I conclude, with my customary optimism, that there seem to be no good ways of developing rules surrounding new technologies, though there is a great variety of bad ones. But some rules there must be, so we need to learn to live with rotten ones.

Small is Beautiful

How many judges should a country’s highest court have? Those of Canada and the United States both have nine, but Jonathan Turley, of George Washington University, argues in an op-ed in the Washington Post that that’s not nearly enough. Although made with the U.S. context in mind, his argument, if persuasive, would be relevant to Canada since our supreme courts happen to be of the same size. But it is not persuasive, and instead, it illustrates the dangers of what might be called casual comparativism – the use of half-baked, half-ignorant comparisons between legal systems, which are more often than not misleading, and can be used to reach and justify unwarranted conclusions.

Prof. Turley is concerned that the Supreme Court of the United States often decides cases of the greatest importance by 5-4 votes. The problem with this is that the “court is so small that the views of individual justices have a distorting and idiosyncratic effect on our laws.” A nine-member court is bound to endure bitter splits into two camps, with one or two swing voters in the middle.

This is something that countries with larger high courts manage to avoid: Germany (16 members), Japan (15), United Kingdom (12) and Israel (15). France uses 124 judges and deputy judges, while Spain has 74. These systems have structural differences, but they eliminate the concentration-of-power problem that we have in the United States.

The current number of the Supreme Court’s members is, he points out, an historical accident and, he adds, “one of the worst numbers you could pick.” He thinks a 19-member court, similar in size to circuit courts in the United States, would be much better. Such courts

are often divided … [y]et, it is rare that one or two of those judges consistently provide the swing votes on all issues when they sit “en banc,” or as a whole. Appellate courts of this size have proved to be manageable while allowing for more diversity in their members. More important, the power of individual judges is diluted.

Prof. Turley expects other benefits from an expansion of the Supreme Court’s membership, including the possibility to have its judges ride circuit again, as they did until the Civil War in the United States, and serve as temporary additions to intermediate appellate courts, breathing in the real air of legal practice, to supplement the rarefied atmosphere (to borrow an expression from Lord Denning) of the highest court.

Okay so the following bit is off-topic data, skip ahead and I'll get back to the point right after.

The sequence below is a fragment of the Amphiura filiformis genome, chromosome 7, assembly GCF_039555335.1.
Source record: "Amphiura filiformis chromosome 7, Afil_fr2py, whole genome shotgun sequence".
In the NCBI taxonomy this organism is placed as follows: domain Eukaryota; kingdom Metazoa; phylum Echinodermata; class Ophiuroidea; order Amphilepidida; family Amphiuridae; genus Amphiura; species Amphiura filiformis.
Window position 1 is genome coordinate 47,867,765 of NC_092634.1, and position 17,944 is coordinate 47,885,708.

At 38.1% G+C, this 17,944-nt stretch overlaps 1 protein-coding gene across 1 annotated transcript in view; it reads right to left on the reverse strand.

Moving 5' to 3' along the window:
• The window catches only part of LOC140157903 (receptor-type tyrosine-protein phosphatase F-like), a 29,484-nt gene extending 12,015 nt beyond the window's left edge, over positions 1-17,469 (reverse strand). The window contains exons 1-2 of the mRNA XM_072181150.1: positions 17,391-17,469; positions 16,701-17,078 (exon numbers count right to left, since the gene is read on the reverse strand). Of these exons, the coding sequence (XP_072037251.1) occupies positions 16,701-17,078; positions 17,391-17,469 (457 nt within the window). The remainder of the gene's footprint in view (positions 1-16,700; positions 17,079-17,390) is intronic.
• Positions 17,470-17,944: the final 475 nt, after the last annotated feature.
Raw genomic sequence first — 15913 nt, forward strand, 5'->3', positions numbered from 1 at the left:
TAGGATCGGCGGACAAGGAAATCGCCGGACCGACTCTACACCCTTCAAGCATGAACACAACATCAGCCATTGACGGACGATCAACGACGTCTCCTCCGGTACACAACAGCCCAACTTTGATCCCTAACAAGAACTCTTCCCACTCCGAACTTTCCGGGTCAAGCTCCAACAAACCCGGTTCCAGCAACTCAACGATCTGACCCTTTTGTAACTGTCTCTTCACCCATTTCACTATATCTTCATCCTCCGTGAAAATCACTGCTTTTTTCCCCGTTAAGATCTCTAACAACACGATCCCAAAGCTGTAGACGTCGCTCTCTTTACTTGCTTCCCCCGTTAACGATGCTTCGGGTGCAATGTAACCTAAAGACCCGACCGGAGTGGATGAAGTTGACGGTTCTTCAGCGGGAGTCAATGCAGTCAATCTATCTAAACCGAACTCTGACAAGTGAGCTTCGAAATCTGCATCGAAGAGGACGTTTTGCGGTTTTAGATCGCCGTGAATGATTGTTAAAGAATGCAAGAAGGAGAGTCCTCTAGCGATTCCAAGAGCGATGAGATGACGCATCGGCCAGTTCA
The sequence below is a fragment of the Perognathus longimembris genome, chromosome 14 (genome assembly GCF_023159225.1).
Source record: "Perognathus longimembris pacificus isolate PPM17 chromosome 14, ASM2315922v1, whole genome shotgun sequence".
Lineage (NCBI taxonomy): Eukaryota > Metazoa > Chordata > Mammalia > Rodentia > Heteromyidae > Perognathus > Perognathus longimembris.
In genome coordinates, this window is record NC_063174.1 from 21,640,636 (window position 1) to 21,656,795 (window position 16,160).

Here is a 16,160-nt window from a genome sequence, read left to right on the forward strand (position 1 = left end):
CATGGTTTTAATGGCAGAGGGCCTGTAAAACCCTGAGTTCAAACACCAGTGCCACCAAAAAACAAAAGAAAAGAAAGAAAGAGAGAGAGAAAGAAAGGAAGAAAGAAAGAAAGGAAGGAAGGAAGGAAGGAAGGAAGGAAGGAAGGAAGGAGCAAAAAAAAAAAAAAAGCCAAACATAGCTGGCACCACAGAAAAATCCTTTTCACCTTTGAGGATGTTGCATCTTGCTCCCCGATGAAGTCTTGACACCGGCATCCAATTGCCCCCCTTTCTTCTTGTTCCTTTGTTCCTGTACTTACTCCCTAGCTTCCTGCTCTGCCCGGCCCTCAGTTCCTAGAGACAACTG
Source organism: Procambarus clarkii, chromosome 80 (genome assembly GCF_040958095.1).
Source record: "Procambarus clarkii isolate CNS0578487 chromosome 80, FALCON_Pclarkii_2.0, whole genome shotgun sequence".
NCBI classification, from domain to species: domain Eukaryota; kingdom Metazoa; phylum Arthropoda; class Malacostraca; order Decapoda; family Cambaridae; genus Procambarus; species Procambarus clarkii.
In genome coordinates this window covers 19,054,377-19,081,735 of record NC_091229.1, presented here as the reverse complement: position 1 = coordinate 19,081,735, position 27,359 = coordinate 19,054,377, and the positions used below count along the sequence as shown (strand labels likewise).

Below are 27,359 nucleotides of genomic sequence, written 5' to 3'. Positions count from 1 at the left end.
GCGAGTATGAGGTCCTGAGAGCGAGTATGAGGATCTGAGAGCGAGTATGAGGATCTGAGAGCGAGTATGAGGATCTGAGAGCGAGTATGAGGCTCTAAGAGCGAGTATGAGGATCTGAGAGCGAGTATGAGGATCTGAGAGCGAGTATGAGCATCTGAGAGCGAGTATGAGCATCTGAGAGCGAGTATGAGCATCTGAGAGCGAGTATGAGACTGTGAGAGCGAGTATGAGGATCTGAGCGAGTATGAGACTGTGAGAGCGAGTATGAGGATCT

As I said above, I do not find this a compelling argument.

There are no guarantees of a larger court not being split of course, perhaps quite evenly, just as there is nothing in the number nine that condemns a nine-member court to a permanent 5-4 split. Indeed, even the U.S. Supreme Court decides many cases unanimously, and others by large majorities. And as the Supreme Court of Canada’s statistical report on its work from 2001 to 2011 shows, its decisions are, more often than not (in around 75% of the cases), unanimous despite its having nine members. Indeed I wonder if a larger court would not be susceptible to more complex, three- or four-way splits, which are a bigger problem for the certainty and clarity of the law than a clear-cut 5-4 (though in 1990s, the Supreme Court of Canada was much more fractured than now – despite having only nine members).

As  for the reference to “countries with larger high courts,” it is quite misleading. It ignores obvious comparison points – Canada and Australia – whose judicial systems are most like that of the United States, and whose supreme courts have nine and seven members respectively. It refers to the very large French Cour de cassation, but ignores the Conseil constitutionnel, which has nine appointed members (in addition to former presidents, who are entitled to sit there as well). It refers to the total membership of the Supreme Court of the United Kingdom, but ignores the fact that it sits in smaller panels, typically of five judges. The same is true of the Federal Constitutional Court of Germany, which typically sits in panels of three or eight. (Now in fairness, it is not entirely clear whether prof. Turley proposes that his 19-member Supreme Court to sit in full or in smaller panels – but smaller panels would arguably cancel out the reduction in the power of individual judges which he advocates.) So the examples invoked seem to disprove, rather than to support, his claims.

As the comparison with the Supreme Court of Canada suggests, to the extent that the Supreme Court of the United States is “dysfunctional” as prof. Turley believes (which I doubt), the solution to the problem must be in changing the legal and political culture in which it is embedded. This is perhaps even more difficult than changing the number of judges, but will be more effective. As for Canada, our nine-member court seems to serve us just fine.